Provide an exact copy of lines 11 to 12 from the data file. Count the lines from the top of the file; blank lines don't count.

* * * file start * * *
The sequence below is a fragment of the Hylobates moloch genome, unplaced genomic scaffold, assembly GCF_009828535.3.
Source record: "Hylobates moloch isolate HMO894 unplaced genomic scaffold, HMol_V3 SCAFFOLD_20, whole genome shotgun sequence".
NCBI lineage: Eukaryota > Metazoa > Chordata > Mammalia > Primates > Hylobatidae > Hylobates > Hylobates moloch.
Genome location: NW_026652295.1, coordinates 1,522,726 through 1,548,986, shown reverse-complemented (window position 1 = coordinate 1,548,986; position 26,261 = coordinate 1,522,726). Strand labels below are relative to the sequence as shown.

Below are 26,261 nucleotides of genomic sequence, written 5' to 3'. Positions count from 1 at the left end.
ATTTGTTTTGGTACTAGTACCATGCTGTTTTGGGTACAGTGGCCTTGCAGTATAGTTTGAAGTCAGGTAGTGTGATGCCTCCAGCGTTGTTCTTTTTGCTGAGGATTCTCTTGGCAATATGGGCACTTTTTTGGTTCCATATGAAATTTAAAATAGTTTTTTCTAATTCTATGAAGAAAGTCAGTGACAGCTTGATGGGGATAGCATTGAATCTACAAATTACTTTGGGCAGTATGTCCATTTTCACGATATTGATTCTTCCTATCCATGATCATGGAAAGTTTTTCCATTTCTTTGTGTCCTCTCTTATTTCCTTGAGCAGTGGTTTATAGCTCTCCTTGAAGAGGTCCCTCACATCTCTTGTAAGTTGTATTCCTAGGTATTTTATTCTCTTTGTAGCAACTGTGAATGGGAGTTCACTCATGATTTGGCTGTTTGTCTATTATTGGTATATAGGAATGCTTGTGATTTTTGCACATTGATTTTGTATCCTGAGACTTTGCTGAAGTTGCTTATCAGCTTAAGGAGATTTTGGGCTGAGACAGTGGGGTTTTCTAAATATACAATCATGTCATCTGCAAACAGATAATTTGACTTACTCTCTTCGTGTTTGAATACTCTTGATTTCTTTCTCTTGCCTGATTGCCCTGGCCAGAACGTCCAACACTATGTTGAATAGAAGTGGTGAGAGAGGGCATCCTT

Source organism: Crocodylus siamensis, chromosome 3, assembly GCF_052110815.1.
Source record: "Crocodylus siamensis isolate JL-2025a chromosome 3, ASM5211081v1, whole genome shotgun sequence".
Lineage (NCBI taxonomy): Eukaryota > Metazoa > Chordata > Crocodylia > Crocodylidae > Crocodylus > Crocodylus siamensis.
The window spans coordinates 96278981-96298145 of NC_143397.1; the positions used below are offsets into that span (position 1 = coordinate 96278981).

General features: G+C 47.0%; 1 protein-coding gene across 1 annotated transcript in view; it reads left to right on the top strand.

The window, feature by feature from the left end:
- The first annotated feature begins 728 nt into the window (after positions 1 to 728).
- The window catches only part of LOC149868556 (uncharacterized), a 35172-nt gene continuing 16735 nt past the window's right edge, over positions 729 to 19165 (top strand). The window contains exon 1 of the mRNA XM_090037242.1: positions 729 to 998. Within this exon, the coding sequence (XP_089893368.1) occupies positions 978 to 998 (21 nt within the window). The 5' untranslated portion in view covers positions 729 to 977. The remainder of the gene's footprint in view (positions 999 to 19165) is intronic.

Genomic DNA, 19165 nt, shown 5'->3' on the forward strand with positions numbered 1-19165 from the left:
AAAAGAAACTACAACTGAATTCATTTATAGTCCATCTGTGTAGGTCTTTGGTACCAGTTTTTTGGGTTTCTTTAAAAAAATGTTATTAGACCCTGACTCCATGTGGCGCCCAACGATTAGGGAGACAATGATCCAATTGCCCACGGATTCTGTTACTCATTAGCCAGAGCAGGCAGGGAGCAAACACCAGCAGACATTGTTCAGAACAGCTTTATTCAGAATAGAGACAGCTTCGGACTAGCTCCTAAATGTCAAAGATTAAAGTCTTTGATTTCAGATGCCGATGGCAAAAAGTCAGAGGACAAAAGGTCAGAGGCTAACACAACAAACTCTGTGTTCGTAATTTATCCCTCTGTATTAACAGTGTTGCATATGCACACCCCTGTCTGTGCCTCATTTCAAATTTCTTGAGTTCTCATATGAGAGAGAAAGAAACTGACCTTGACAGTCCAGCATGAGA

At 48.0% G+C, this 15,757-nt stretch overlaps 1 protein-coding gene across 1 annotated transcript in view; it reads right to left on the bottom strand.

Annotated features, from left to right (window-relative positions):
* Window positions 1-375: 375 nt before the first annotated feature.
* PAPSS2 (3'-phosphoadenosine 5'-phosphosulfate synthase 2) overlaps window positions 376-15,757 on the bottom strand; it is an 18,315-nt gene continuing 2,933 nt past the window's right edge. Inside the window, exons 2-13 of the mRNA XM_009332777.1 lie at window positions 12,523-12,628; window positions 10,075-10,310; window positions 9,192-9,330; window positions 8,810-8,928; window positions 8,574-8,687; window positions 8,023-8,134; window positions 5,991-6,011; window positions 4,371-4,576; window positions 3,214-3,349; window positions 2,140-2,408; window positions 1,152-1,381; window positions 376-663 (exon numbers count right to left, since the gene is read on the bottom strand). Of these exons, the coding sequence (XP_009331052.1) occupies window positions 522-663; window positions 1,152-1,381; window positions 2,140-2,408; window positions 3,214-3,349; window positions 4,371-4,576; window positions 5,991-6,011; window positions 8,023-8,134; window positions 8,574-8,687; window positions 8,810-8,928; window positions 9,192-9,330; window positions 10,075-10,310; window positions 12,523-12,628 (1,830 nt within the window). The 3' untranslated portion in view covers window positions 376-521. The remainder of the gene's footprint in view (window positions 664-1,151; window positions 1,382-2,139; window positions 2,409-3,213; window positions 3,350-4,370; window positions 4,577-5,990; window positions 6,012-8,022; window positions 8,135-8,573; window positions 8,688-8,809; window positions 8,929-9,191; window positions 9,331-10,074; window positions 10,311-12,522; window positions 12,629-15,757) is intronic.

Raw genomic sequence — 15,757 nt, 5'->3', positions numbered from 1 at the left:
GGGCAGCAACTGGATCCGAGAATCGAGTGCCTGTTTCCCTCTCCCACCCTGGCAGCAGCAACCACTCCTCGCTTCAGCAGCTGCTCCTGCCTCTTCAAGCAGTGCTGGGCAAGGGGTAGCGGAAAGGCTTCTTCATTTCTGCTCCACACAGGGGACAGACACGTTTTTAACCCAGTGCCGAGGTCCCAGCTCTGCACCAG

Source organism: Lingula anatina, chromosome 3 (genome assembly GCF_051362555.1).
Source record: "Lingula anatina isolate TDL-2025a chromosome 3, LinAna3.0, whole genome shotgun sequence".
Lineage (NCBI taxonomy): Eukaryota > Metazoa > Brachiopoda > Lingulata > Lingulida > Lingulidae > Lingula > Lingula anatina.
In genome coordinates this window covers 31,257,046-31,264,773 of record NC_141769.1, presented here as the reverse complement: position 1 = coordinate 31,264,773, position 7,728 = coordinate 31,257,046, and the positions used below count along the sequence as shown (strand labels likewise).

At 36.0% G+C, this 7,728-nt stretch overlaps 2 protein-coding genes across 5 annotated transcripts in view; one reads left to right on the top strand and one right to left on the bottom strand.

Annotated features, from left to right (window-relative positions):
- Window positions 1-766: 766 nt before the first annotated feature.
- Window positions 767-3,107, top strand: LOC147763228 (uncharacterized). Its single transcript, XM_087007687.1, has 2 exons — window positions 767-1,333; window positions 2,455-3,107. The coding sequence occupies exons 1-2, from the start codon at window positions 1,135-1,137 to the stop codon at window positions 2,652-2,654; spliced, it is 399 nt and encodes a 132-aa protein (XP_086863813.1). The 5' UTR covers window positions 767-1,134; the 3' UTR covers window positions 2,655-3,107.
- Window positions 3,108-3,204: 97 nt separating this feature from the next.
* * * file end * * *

General features: G+C 47.0%; 1 protein-coding gene across 1 annotated transcript in view; it reads left to right on the top strand.

The window, feature by feature from the left end: